TAC 2016 - Levi (DE, EN, ES, HU, RO)

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Levike
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Re: TAC 2015 - Levi (DE, EN, ES, HU, RO)

Postby Levike » 2015-10-17, 19:41

vijayjohn wrote:
Levike wrote:The company's name is MSG

lol

Münchner Software Gesellschaft
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Re: TAC 2015 - Levi (DE, EN, ES, HU, RO)

Postby vijayjohn » 2015-10-17, 19:58

Levike wrote:
vijayjohn wrote:
Levike wrote:The company's name is MSG

lol

Münchner Software Gesellschaft

Lemme guess, you didn't get it. ;)

Here, I usually see it being used for this.

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Re: TAC 2015 - Levi (DE, EN, ES, HU, RO)

Postby dEhiN » 2015-10-18, 0:23

vijayjohn wrote:
dEhiN wrote:
Levike wrote:*I have no idea how to spell that.

Now you do! I've also seen it spelled as "yippy".

Really? Wiktionary only has <yippee> and <yippie>. I might've seen <yippy> before, but never <yippi>, I'm pretty sure.

Actually, when I saw him write that, I thought he meant how to spell it in German. Apparently in German, it can be spelled <jippie>.

Yeah you're right; I've seen <yippi> before but maybe only written by other ESL speakers. I think from native speakers I've seen <yippee> the most and I'm not sure if I've ever seen <yippie> although I'd pronounce them all the same.

vijayjohn wrote:
Levike wrote:The company's name is MSG

lol

Hehe, yeah I totally missed that when he first wrote the name! :D
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Re: TAC 2015 - Levi (DE, EN, ES, HU, RO)

Postby Levike » 2015-11-02, 20:33

 (de)  (hu)  (ro)

Today was my first day at work and I really enjoyed it.
The most fun part was that I had to speak all three languages today. So yay for that. :)

Although I still find it unconfortable to speak German on the phone. Makes me feel like this.
On the other side of the phone they are probably like "Why am I speaking to Yoda?".

On 16th of November we're going to Braunschweig *cough* somehow and we're going to spend 2 weeks there. It's going to be me, a Romanian girl and a lot of Germans. We have 2 weeks to learn Android so "no pressure".

Currently I'm the youngest.

 (de) I've been watching Full Metal Alchemist with German subtitles for a while (39 episodes until now) and it did help my reading skills and I probably did learn some new words, which is great.

Little complaint about the anime: I find it annoying that they are speaking in Japanese, but the character names are German or English-ish. Especially the way they pronounce their names, they manage to pronounce Edward Elric like Edoardo Eluhrikuh. But the plot's great, so many thanks to its creator and to whoever put the subtitles.

 (hu) Whilst in Germany I switched my phone to German. Not I wanted to switch it back to Hungarian, but I realised I can't find anything on it since I got so used to the German names. I was searching for Einstellungen (Settings) until I realised that not it's Beállitás. I switched it back.

Sidenote: Today the application 4 of my colleagues were working on had some localisation thing in it and they were trying it out and these are parts of the conversation I heard:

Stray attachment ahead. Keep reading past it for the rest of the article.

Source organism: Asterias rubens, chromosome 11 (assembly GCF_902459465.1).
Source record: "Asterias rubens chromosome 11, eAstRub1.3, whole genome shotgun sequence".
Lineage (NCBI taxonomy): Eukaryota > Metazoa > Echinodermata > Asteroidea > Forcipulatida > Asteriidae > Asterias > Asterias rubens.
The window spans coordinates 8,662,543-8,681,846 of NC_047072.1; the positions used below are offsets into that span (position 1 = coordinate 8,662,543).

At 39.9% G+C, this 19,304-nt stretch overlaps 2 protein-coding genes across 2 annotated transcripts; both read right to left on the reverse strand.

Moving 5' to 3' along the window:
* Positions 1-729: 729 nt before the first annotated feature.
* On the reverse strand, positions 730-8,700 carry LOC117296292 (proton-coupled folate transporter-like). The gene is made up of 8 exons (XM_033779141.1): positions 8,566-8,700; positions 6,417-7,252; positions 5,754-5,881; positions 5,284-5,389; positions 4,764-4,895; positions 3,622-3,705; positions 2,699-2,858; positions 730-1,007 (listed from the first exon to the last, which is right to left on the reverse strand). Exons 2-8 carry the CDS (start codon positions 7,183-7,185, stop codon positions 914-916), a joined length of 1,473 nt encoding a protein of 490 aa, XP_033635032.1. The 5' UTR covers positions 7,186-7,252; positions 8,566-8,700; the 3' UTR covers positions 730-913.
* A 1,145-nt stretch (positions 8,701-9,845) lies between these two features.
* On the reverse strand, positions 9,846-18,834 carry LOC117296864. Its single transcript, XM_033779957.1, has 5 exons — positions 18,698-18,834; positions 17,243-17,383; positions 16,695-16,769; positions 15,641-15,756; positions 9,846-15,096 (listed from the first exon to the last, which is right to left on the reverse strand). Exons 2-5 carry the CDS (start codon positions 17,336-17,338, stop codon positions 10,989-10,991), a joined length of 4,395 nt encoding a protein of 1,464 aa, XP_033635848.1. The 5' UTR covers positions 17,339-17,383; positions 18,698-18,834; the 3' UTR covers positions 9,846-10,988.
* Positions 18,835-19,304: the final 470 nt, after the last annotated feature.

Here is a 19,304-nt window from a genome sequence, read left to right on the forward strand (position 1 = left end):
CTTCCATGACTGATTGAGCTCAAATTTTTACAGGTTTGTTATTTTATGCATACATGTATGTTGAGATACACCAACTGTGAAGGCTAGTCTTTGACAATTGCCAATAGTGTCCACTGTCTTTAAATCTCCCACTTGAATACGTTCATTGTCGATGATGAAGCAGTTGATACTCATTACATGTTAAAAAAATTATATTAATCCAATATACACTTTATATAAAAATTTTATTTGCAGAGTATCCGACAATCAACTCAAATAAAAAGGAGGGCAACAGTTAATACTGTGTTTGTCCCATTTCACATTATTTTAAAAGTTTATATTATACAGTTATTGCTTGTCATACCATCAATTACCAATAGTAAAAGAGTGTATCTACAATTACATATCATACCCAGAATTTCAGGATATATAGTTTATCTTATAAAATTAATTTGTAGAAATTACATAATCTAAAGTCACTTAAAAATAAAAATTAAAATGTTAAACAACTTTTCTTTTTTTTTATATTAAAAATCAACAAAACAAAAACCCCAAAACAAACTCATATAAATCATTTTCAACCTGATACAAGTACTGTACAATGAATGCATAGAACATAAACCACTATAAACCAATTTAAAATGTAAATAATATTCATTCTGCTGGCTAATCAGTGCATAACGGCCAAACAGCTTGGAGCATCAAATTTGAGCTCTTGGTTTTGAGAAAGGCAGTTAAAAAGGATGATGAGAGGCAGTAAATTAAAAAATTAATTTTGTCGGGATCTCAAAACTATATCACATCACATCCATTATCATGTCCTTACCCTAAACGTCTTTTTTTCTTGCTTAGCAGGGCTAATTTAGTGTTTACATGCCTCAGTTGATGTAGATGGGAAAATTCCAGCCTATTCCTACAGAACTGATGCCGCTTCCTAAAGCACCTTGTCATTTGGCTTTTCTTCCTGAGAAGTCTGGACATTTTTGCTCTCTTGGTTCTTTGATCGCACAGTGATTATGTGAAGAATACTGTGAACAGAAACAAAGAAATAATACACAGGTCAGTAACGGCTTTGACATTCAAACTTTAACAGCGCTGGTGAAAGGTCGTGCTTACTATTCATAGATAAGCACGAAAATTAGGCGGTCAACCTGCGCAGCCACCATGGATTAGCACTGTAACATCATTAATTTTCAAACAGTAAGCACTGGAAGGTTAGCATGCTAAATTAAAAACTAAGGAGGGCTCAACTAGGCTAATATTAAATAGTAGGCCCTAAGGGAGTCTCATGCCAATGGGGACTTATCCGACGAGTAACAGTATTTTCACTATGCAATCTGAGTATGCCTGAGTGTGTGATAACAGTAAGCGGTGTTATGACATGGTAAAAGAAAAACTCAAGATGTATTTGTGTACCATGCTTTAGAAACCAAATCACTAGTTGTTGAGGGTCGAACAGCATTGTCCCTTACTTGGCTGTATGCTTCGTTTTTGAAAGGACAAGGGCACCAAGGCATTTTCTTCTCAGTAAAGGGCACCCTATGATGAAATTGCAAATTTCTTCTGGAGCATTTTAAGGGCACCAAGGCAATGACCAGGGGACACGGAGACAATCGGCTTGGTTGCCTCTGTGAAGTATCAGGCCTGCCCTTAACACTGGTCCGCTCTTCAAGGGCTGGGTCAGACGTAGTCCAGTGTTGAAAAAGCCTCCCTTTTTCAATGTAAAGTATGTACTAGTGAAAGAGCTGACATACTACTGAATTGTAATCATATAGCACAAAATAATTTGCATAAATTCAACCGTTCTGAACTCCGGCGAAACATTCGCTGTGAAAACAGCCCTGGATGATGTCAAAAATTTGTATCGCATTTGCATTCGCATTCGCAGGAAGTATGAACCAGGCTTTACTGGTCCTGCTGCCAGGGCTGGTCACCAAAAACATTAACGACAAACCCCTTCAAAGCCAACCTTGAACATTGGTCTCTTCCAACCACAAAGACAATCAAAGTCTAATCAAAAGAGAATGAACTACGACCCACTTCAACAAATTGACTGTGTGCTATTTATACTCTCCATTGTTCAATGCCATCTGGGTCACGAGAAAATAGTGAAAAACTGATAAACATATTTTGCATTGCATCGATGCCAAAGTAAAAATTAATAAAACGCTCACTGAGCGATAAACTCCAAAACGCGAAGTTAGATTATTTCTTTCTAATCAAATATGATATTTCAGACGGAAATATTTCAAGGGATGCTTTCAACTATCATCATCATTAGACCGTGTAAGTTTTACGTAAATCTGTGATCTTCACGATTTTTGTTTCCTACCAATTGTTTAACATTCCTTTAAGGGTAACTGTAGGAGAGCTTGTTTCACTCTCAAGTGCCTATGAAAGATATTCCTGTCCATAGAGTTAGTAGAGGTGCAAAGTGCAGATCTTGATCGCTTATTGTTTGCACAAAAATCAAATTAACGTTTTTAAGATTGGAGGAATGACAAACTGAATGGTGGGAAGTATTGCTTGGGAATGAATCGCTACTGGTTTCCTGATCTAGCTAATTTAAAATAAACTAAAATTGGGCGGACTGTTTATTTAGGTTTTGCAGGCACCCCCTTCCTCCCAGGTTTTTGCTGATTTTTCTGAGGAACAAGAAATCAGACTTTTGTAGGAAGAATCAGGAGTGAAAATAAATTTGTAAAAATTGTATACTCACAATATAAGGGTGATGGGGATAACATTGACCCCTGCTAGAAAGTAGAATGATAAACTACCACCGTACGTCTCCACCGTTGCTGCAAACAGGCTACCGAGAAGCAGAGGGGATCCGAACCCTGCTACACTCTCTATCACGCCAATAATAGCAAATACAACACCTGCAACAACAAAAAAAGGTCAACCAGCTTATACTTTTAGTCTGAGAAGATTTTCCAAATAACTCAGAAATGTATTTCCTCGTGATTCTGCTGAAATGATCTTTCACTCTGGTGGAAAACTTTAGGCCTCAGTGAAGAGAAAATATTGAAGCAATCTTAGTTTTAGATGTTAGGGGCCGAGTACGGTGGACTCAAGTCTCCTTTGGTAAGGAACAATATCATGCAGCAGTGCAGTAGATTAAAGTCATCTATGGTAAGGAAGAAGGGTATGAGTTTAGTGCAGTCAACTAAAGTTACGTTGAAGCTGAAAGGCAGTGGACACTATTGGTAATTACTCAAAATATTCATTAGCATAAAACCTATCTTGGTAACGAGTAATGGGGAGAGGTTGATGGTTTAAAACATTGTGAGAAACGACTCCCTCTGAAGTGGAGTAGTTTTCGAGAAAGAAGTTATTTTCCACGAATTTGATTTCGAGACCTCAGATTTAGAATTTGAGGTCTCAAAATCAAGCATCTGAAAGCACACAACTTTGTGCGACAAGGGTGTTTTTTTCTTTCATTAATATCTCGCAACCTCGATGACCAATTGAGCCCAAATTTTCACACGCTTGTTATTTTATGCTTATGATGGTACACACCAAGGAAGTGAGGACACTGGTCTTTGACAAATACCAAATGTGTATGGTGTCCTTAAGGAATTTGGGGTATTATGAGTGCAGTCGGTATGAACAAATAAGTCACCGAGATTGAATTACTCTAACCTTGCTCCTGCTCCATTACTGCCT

► Show Spoiler
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Re: TAC 2015 - Levi (DE, EN, ES, HU, RO)

Postby dEhiN » 2015-11-03, 2:07

Levike wrote: (de)  (hu)  (ro)

Today was my first day at work and I really enjoyed it.
The most fun part was that I had to speak all three languages today. So yay for that. :)

Yay, congrats!

Levike wrote:On 16th of November we're going to Braunschweig *cough* somehow and we're going to spend 2 weeks there. It's going to be me, a Romanian girl and a lot of Germans. We have 2 weeks to learn Android so "no pressure".

What are you used to - iPhone? Android's not that tough (side note: why the f*** is tough spelled that way? I had to look it up because I couldn't remember the spelling for a second), especially if you're comfortable with Linux in any way.

Levike wrote: (de) I've been watching Full Metal Alchemist with German subtitles for a while (39 episodes until now) and it did help my reading skills and I probably did learn some new words, which is great.

Where'd you find the German subs? (<- No WWII movie reference pun intended). I tend to watch my anime on Netflix and it sucks because it only has English subs.

Levike wrote: (hu) Whilst in Germany I switched my phone to German. Not I wanted to switch it back to Hungarian, but I realised I can't find anything on it since I got so used to the German names. I was searching for Einstellungen (Settings) until I realised that not it's Beállitás. I switched it back.

I'm not sure what you were trying to say with that first "not". You could just leave it out. Or if you are constrating being in Germany versus Hungary, and you are in Hungary now, it's better to say "now". If you are no longer in Hungary but were at one point, then you could say "Then when I was in Hungary, I wanted...".

Levike wrote:Sidenote: Today the application 4 of my colleagues were working on had some localisation thing in it and they were trying it out and these are parts of the conversation I heard: